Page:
Mailchimp's real-time password checker
Imagine this: You’re surfing around the web, and come across a new tool you want to try out. So, naturally, you click the big “Create Account” button.
You enter your email or type in a user name, type in a password … you’re almost there, so close!
But then you see it: the dreaded password error message.
If you’re lucky, the error message will help you deduce what’s wrong with the password you entered (e.g. “Your password needs at least one special character). But most of the time, you just have to guess the password requirements, and throw combinations of letters, numbers, and characters at the wall until something sticks.
Not to sound like an infomercial, but: There’s got to be a better way!
And indeed, there is:
Enter marketing automation platform Mailchimp’s real-time password checker, a simple interactive checklist that does the near-impossible: It imbues the mundane necessity of password creation with a touch of delight.
Why this is really good UX:
The password requirements list takes all the guesswork out of password creation. Users know exactly what’s expected of them. A classic framework for evaluating usability is human-computer interaction expert Jakob Nielsen’s 10 Usability Heuristics for User Interface Design.
One of Nielsen’s heuristics is error prevention— while it’s great to give people informative error messages (like many password creation experiences), it’s even better to help users avoid those errors in the first place. By making all requirements clear up front, Mailchimp’s password checker is doing a great job of preventing errors, instead of just correcting them.
The list is interactive, and shows the user exactly which requirements they have satisfied and which still need to be completed. Another Nielsen heuristic is visibility of system status; basically, interfaces should give clear feedback to users about what’s going on.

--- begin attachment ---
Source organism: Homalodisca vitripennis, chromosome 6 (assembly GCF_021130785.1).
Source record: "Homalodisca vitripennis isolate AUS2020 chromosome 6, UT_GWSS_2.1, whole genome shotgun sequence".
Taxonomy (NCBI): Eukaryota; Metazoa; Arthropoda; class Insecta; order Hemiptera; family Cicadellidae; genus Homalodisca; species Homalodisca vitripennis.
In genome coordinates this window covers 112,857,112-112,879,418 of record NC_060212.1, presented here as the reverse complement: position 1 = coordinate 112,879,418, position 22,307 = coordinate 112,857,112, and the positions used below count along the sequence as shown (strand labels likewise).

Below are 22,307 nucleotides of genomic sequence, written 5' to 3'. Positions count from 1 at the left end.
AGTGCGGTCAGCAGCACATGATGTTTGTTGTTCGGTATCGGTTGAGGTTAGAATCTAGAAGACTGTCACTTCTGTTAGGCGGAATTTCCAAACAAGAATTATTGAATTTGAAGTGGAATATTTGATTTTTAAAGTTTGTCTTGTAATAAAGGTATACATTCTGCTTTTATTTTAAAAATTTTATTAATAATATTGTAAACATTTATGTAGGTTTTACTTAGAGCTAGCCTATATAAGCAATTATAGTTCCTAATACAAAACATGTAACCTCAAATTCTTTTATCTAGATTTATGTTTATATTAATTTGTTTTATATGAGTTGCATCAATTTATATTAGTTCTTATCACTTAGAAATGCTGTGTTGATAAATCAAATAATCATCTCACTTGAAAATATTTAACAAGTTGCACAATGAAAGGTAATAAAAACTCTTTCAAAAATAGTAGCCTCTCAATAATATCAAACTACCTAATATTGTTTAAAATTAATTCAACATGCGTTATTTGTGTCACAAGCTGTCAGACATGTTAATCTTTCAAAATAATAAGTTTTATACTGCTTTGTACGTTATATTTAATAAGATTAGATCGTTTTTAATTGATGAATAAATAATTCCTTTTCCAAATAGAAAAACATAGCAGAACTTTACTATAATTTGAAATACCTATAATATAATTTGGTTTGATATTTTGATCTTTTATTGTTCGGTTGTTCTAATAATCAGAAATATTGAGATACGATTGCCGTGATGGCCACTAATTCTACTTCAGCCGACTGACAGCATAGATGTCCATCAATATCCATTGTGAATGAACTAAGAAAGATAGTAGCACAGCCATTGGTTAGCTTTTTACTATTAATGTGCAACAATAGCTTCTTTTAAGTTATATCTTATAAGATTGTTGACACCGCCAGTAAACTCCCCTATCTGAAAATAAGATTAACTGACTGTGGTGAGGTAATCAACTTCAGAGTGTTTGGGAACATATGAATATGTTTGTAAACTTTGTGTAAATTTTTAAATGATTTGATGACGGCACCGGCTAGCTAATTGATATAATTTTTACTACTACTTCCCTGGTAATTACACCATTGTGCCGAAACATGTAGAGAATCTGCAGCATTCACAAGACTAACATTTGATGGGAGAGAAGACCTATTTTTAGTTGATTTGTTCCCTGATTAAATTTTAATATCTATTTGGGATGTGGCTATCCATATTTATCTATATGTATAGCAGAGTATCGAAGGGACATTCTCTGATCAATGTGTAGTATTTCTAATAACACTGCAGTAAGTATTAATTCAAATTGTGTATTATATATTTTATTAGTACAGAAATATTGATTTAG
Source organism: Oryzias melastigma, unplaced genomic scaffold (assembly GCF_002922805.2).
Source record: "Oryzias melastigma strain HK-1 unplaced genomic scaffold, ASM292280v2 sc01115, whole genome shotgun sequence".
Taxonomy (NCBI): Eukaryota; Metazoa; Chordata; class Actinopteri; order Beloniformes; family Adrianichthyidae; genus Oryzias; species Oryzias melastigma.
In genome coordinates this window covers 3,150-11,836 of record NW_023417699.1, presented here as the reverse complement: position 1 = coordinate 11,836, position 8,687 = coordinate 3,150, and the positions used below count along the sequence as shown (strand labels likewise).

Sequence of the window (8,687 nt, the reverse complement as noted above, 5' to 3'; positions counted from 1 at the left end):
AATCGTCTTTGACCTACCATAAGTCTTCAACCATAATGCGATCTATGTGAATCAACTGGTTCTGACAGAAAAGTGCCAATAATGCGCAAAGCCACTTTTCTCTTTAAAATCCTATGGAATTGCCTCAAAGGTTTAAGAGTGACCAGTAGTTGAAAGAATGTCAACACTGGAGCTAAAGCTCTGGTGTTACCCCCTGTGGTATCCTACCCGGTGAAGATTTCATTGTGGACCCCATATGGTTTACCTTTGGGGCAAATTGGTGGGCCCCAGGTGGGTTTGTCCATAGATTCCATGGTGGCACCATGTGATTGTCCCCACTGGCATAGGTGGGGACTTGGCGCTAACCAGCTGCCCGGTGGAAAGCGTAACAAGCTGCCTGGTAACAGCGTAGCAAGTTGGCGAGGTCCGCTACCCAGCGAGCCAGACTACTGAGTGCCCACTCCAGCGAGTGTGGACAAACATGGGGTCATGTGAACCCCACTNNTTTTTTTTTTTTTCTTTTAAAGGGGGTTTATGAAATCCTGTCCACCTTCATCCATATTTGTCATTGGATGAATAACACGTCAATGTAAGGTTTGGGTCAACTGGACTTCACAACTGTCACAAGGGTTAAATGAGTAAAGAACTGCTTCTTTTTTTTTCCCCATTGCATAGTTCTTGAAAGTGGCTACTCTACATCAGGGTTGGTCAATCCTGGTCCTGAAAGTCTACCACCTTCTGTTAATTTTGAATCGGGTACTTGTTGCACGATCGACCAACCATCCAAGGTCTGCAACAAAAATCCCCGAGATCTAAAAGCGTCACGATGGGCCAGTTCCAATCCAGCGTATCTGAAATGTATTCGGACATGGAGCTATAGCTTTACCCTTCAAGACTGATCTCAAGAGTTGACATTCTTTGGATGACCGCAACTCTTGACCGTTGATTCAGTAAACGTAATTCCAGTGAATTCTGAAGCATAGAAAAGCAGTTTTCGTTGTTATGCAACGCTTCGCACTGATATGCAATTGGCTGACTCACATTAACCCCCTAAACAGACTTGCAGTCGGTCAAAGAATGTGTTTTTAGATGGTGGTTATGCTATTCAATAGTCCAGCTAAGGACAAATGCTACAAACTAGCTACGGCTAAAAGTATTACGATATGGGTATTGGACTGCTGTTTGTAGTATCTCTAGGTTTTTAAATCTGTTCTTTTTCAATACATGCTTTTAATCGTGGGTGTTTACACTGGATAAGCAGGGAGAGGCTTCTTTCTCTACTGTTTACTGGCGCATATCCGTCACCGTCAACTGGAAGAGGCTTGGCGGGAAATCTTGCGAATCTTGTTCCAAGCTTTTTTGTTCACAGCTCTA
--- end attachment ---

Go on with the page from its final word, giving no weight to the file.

The way the list greys out items as users type is a great example of a system giving users clear insight into their status.
The list is replaced by a success message once the password meets all of the requirements. This clear change in status (as well as visual cues of a checkmark icon and green background) make it clear that the user is good to move on to the next step, even if they don’t take the time to read the entire message.
What’s more, this positive reinforcement helps the user subtly build positive momentum, which is a great mindset with which to enter a new application.
Why this really good UX really matters:
The experience of creating a password may not seem like a big deal, but it’s actually quite a critical moment. Roughly two-thirds of users who start sign-up experiences on SaaS applications don’t actually complete the flow.
Given this reality, every small bit of friction that can be removed from the experience has the potential to make a big impact on conversion.
Not only does Mailchimp’s experience mitigate password error friction, it also provides positive momentum for users creating a new account. Now that’s some real really good UX!